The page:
What sort of launch are you all looking at - is this ground launched (and if so, do you have a near-equatorial site) or air launched? I'd love to see more details about your rockets, what sort of ISP figures you're getting so far, how you're manufacturing your tanks, and on and on. But I guess I'll have to wait just like everyone else ;)

I wish you lots of success! And even if you don't make it, at the very least you'll have added a ton of practical research to the world :)

Comment: Re:Wrong Focus (Score 1) 121

by Rei (#49378083) Attached to: SpaceX's New Combustion Technologies

Note that it's technically possible to have something like this with a slow reactor; you could for example use steam as a moderator, which will transmit a reasonable proportion of near infrared through it (the hotter you can run your fuel particles, the better transmission you'll get). But not only will you lose some light, but just the simple act of neutron moderation is a very heat-intensive process, meaning big radiators if you want big power (not to mention that the moderator itself for such a slow reactor is also far heavier than the core). The whole point of my variant is to avoid the moderator and avoid the ship having to ever capture anything but incident heat lost due to generation, transmission, reflection, etc losses.

One possibility for a slow reactor, albeit only directly applicable to the rocket mode above, is to have your propellant be your moderator, absorbing both IR and moderating fast neutrons. The fact that it's heating then becomes irrelevant (actually an advantage), since you're dumping it out the nozzle for thrust. If one wanted mission flexibility in such a scenario you could have such a moderator-ejecting rocket mode used to get to orbit, and then switch to retaining the moderator once in orbit and cooling it instead in order to make use of the fission fragment operating mode.

But a fast reactor would obviously be highly preferable so you don't have to worry about a moderator at all. :) I'm just pointing the above out because slow reactor versions have already been simulated.

Comment: Re:Wrong Focus (Score 1) 121

by Rei (#49378039) Attached to: SpaceX's New Combustion Technologies

Wait a minute, no, I entered it right into the calculator the first time around. Argh, this interface is confusing. Radiative equilibrium for Tunsten at its melting point 3300C according to the calculator is 92MW/m. A "cool" 1200C radiative temperature according to the calculator 2,6MW/m. According to the calculator, 10kW/m is about 380C.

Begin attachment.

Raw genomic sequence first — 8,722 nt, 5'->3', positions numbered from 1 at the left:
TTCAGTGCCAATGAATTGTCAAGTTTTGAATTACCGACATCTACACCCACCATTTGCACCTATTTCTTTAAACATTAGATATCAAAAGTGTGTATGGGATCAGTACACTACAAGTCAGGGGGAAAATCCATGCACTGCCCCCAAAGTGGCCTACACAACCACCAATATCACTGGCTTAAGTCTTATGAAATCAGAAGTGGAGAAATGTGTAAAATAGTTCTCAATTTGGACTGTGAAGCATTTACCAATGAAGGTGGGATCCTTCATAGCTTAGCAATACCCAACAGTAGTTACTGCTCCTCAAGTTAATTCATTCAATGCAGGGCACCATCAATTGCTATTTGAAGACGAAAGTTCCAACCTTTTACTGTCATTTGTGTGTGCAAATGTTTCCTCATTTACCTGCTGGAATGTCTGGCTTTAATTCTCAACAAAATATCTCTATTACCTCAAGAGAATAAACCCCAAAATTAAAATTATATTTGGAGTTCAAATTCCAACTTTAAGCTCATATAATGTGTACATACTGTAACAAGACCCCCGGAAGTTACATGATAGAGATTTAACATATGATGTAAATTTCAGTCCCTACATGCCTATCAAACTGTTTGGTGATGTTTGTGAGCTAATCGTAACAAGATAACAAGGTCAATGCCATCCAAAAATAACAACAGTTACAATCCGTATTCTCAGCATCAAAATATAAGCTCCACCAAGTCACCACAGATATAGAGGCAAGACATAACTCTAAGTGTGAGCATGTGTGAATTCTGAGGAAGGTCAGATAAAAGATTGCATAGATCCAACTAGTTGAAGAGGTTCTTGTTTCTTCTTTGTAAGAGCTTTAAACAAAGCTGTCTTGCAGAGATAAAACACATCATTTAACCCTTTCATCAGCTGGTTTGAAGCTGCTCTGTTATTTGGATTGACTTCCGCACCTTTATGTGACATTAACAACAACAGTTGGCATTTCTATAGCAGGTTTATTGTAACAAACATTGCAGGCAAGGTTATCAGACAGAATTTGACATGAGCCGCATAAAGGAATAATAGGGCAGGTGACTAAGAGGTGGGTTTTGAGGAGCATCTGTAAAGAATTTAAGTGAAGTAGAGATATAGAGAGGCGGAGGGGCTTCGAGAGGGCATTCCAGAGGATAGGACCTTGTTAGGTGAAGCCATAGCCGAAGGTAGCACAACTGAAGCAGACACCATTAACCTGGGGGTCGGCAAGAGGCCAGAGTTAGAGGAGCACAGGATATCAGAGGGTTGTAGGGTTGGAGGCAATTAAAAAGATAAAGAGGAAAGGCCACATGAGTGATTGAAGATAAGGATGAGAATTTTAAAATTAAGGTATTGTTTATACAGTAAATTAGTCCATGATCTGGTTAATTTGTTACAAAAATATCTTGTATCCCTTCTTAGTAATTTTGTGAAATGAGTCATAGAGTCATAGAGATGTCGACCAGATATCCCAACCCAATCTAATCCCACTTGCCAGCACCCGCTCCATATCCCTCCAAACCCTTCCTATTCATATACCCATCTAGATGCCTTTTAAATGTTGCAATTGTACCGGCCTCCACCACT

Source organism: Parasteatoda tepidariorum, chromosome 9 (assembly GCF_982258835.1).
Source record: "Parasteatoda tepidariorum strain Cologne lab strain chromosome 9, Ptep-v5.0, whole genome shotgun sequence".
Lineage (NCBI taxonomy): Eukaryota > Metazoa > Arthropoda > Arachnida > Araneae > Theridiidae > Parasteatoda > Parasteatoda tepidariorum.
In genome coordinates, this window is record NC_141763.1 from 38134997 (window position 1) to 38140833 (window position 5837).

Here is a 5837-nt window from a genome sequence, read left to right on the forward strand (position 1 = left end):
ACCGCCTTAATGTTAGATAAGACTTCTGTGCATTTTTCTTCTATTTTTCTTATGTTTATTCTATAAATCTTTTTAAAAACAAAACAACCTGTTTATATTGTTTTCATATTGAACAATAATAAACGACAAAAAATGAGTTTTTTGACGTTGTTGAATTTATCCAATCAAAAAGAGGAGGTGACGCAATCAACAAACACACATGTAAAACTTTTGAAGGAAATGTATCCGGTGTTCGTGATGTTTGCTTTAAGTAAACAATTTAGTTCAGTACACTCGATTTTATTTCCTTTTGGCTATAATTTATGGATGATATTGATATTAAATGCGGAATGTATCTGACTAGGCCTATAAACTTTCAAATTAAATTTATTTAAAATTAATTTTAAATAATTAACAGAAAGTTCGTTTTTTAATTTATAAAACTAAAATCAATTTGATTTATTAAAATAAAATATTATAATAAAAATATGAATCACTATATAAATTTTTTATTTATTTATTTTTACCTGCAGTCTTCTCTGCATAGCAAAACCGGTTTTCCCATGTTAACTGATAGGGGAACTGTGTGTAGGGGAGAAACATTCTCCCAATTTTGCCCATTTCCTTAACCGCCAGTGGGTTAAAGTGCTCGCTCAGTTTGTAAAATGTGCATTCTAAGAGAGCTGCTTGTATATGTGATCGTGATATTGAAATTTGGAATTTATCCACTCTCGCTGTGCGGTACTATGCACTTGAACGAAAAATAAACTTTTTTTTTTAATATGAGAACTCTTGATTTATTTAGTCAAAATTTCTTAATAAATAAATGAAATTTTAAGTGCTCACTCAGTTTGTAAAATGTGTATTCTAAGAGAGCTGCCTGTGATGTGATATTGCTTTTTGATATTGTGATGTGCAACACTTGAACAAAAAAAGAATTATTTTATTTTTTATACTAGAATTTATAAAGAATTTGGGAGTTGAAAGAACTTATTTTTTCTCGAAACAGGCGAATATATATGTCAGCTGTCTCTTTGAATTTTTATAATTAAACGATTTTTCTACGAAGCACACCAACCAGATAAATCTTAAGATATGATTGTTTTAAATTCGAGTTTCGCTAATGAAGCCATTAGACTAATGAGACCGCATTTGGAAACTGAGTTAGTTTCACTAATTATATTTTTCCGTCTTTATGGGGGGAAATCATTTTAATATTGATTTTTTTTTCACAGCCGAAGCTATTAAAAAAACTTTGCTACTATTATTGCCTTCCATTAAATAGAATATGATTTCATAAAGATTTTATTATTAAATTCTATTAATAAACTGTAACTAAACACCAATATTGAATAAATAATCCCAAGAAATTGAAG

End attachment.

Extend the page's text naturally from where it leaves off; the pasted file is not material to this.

Comment: Re:Wrong Focus (Score 1) 121

by Rei (#49375327) Attached to: SpaceX's New Combustion Technologies

The cornerstone of it is the dusty fission fragment rocket, so I'd start there. Another key aspect is the use of a accelerator-driven subcritical fast reactor rather than a critical slow reactor. Lastly it's a variant of a nuclear lightbulb, albeit (as mentioned) without the primary drawbacks of them (containment and radiation blackening of the chamber blocking the light). This latter aspect is due to the spectrum changes of fused silica (I can't find a paper on short notice that shows the IR spectrum, but you can see that for most types of fused silica / fused quartz, there's little loss of transmission on the red side of the spectrum; this holds true but is even more pronounced in the IR range).

Comment: We need Quis custodit custodes legislation (Score 1) 125

by argStyopa (#49374491) Attached to: Silk Road Investigators Charged With Stealing Bitcoin

Any crime perpetrated by someone held responsible for the victim or subject by reasonable judgement shall be tried and sentenced as escalated one step more severe than the normal context of the crime, according to the following list:
infraction -> misdemeanor -> gross misdemeanor -> felony -> capital crime.

Therefore, while "beating someone up" might be a gross misdemeanor assault in the eyes of the law, when performed by a custodial parent on their child, or a nursing attendant on one of their wards, it would be considered a felony.
Petty theft of $100 might be a misdemeanor, but when it's done by someone in custody of the cash drawer, it's a gross misdemeanor.
By this standard, however, sitting members of Congress and the President could be considered to be "responsible" for the entire country, and thus automatically always escalated.

Comment: Re:Wrong Focus (Score 1) 121

by Rei (#49372263) Attached to: SpaceX's New Combustion Technologies

Used an online calculator earlier but clearly I had entered something in wrong last time because the results it's coming back with this time are different (and much lower). Tungsten could radiate around 10kW/m around its melting point. Graphite could do 14,5kW/m at its sublimation point. Hafnium carbide, 17,2kW/m at its melting point (though ceramics are brittle and probably not suitable).

An ideal near-term radiative solution for minimizing mass in this regard would involve a working fluid in carbon tubes carrying a thermal fluid out to carbon radiators.

There's also radiator concepts that don't use solids at all - various kinds of droplet radiators.

Comment: Re:Freedom to discriminate == no protection ... (Score 1) 995

Yeah, I just *hate* haters, don't you? /irony.

You might want to review http://www.cracked.com/blog/5-...